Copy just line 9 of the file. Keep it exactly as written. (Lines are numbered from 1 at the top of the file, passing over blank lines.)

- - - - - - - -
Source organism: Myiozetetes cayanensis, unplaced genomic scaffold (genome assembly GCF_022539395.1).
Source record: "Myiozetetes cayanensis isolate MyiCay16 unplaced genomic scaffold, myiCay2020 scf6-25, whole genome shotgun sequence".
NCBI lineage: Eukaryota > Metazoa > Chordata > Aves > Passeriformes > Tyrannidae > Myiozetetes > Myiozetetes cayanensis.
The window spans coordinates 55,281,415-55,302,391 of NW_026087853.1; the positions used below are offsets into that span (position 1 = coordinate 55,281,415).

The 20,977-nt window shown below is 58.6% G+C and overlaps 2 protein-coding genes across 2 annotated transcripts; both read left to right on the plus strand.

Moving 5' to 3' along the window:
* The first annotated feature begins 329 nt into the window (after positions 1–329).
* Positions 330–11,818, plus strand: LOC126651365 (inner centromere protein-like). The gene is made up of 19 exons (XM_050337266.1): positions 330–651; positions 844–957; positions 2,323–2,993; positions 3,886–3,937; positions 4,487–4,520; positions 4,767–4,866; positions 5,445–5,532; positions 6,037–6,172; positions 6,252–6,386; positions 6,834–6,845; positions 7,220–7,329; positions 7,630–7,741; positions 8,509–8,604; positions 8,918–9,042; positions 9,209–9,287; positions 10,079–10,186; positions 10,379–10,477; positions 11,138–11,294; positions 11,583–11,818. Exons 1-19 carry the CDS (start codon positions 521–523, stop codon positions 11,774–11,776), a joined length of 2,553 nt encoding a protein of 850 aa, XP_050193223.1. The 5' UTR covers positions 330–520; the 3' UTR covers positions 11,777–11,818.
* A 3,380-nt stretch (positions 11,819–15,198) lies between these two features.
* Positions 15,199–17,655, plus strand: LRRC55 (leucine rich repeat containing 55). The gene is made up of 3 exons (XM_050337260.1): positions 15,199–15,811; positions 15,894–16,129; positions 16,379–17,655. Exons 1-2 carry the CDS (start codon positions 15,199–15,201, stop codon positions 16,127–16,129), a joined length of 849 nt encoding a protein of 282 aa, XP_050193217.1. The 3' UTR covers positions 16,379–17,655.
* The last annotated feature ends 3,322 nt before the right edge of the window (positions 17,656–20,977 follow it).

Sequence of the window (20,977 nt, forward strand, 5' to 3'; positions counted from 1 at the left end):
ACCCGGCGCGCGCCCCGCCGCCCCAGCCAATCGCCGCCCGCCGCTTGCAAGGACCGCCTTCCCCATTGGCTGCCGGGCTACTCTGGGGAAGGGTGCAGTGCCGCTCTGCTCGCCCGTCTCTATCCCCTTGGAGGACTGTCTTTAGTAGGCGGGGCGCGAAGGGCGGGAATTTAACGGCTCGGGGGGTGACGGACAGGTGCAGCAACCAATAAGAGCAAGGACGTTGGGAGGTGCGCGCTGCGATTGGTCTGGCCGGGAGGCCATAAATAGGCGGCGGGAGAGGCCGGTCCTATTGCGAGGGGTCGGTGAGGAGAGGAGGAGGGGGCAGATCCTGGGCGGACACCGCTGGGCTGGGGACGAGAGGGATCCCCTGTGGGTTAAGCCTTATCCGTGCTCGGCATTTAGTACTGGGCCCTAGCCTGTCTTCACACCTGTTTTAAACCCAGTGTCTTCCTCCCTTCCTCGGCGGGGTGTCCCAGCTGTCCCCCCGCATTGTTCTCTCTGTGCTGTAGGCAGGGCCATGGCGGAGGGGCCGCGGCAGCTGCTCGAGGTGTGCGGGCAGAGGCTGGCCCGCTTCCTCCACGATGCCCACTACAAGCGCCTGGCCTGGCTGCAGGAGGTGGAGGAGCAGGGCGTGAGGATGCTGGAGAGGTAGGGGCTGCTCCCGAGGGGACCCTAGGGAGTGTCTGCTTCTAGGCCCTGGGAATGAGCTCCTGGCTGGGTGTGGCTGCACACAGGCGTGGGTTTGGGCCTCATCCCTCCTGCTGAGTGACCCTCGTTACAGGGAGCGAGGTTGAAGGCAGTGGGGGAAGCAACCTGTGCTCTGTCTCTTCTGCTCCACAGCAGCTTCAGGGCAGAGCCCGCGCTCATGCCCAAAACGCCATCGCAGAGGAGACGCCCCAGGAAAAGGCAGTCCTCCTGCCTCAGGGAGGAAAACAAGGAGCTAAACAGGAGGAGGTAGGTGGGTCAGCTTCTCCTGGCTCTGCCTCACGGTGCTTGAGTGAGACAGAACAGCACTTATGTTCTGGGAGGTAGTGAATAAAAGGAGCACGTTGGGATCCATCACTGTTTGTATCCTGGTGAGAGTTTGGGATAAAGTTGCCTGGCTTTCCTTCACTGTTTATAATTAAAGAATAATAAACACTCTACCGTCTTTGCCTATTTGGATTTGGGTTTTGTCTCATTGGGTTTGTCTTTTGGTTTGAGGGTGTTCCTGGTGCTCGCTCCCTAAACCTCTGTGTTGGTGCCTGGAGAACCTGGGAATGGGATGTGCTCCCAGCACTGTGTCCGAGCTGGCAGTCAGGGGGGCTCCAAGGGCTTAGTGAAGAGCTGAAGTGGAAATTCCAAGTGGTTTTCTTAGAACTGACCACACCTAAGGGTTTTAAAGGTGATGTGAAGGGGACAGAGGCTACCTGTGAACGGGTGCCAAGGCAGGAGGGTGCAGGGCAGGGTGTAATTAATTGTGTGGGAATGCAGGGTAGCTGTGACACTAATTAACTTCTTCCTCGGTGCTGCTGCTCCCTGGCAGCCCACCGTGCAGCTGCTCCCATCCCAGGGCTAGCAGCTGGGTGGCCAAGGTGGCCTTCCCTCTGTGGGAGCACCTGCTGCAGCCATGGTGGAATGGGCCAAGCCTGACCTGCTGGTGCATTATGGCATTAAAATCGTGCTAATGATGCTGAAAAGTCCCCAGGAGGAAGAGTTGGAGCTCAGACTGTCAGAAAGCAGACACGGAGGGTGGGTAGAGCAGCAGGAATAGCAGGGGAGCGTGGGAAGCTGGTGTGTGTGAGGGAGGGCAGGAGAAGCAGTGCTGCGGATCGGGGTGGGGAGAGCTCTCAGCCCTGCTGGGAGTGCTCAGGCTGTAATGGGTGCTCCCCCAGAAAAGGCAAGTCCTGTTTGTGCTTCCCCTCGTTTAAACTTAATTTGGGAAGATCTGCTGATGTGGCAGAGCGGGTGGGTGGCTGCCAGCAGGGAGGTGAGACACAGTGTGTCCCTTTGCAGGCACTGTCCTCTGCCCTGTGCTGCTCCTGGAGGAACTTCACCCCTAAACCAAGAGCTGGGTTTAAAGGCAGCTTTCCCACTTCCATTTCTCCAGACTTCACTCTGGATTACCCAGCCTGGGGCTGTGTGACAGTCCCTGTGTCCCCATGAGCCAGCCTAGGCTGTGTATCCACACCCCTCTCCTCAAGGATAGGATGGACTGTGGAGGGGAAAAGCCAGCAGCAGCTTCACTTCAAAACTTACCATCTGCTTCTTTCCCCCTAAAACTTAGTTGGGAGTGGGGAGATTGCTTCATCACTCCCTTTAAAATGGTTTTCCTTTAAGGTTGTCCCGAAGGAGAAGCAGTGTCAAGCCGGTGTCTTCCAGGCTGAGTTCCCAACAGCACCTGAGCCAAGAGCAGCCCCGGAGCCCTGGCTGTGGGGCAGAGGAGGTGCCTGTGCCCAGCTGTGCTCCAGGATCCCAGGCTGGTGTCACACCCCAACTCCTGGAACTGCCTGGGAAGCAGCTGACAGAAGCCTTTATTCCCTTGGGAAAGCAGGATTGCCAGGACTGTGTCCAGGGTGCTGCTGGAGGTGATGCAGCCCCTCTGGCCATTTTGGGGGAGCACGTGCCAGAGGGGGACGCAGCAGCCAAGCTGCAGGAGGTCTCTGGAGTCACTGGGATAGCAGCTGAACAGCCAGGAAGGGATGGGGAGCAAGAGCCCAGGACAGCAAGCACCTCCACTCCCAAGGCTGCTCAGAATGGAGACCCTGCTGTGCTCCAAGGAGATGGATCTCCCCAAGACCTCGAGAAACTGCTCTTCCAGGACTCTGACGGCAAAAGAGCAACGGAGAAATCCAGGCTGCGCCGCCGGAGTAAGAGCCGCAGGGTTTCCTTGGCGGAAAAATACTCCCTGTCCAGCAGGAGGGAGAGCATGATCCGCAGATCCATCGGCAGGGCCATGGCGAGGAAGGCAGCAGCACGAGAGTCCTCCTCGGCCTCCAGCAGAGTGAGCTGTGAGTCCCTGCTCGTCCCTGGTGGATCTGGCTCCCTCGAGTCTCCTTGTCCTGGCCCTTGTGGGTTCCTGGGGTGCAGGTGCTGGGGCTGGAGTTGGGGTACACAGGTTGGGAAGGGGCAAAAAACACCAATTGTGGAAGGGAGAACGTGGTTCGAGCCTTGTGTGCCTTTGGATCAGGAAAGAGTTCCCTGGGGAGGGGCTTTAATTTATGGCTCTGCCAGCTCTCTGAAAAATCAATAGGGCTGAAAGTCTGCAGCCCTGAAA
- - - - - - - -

* A 3,380-nt stretch (positions 11,819–15,198) lies between these two features.